That was essentially the fate of Robert Ford on Sunday.
Robert — you’ll recall — speaks of the permanence of art, and the innate human “desire to create something of lasting beauty.” It’s the gift of the gods, or God, he added, and its purpose is “something deeper, or hidden, perhaps a metaphor.”
Delores: “You mean a lie.”
Yes, Delores, exactly.
Along with humanity, Arnold (Wright) has conferred immortality on Delores, but with that comes its own curse — that endless repetition, also the endless cycle of suffering. Arnold, in losing the son he never really had, understood the true essence of the human torture rack — that to suffer is to be human, or more fully human. Thus, he gave Delores a game to play — the little handheld maze — that once solved would give her the gift of this bleak and terrible realization. She too would then become human and — like Frankenstein, or Prospero, if the audience neglects to applaud — also suffer forever.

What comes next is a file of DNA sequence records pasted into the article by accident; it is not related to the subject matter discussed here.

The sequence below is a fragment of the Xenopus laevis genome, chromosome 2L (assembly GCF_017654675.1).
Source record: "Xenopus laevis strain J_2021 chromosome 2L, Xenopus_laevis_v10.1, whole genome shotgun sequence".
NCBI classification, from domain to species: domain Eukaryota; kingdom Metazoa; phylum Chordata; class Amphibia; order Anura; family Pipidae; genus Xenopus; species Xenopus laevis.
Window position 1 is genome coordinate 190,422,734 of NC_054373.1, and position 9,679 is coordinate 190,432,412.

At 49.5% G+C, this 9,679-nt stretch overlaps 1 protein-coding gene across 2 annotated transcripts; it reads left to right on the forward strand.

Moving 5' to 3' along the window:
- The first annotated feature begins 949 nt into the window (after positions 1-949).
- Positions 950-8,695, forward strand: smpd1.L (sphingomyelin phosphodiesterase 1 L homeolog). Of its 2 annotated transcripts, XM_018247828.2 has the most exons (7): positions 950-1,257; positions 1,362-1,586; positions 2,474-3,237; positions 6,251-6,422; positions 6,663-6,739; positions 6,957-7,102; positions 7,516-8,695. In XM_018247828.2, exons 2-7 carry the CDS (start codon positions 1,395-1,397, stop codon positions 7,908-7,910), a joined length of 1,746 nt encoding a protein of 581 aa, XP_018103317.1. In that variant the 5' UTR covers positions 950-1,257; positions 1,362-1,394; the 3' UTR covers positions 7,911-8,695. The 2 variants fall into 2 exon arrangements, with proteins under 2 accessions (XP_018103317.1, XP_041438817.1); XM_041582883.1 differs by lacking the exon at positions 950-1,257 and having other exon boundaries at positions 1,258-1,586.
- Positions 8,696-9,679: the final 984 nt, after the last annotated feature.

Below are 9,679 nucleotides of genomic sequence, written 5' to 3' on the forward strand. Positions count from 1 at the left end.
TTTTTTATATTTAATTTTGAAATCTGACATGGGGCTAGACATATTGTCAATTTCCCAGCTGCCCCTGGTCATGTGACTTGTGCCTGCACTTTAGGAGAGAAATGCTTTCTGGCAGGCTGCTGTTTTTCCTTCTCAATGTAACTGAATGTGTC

Anyway, there’s your setup for the second season, which will either collapse of its own weight, or take us on enlightened excursions through other literary landmarks. Faulkner and Beckett sound like fun, no?